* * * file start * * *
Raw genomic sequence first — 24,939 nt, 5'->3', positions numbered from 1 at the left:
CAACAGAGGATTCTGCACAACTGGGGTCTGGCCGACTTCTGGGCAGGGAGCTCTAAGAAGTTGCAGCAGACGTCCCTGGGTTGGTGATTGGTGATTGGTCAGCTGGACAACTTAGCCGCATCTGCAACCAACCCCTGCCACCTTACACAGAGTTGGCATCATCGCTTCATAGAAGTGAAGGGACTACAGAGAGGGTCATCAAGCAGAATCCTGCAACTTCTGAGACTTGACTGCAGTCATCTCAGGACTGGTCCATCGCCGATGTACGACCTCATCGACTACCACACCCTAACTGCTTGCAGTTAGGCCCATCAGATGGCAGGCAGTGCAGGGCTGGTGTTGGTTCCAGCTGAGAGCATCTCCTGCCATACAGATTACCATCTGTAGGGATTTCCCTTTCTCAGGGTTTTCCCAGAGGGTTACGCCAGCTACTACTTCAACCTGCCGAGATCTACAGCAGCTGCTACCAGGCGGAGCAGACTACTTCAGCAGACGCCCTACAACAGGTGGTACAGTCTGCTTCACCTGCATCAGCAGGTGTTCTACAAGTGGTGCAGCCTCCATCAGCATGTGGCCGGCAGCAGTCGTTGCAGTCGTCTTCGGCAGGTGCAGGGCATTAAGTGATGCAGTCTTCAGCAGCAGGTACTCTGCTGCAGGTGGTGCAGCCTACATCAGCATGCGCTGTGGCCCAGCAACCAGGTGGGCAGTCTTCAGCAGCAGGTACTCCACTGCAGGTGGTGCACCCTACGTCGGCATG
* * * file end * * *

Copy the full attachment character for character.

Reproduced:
Raw genomic sequence first — 24,939 nt, 5'->3', positions numbered from 1 at the left:
CAACAGAGGATTCTGCACAACTGGGGTCTGGCCGACTTCTGGGCAGGGAGCTCTAAGAAGTTGCAGCAGACGTCCCTGGGTTGGTGATTGGTGATTGGTCAGCTGGACAACTTAGCCGCATCTGCAACCAACCCCTGCCACCTTACACAGAGTTGGCATCATCGCTTCATAGAAGTGAAGGGACTACAGAGAGGGTCATCAAGCAGAATCCTGCAACTTCTGAGACTTGACTGCAGTCATCTCAGGACTGGTCCATCGCCGATGTACGACCTCATCGACTACCACACCCTAACTGCTTGCAGTTAGGCCCATCAGATGGCAGGCAGTGCAGGGCTGGTGTTGGTTCCAGCTGAGAGCATCTCCTGCCATACAGATTACCATCTGTAGGGATTTCCCTTTCTCAGGGTTTTCCCAGAGGGTTACGCCAGCTACTACTTCAACCTGCCGAGATCTACAGCAGCTGCTACCAGGCGGAGCAGACTACTTCAGCAGACGCCCTACAACAGGTGGTACAGTCTGCTTCACCTGCATCAGCAGGTGTTCTACAAGTGGTGCAGCCTCCATCAGCATGTGGCCGGCAGCAGTCGTTGCAGTCGTCTTCGGCAGGTGCAGGGCATTAAGTGATGCAGTCTTCAGCAGCAGGTACTCTGCTGCAGGTGGTGCAGCCTACATCAGCATGCGCTGTGGCCCAGCAACCAGGTGGGCAGTCTTCAGCAGCAGGTACTCCACTGCAGGTGGTGCACCCTACGTCGGCATG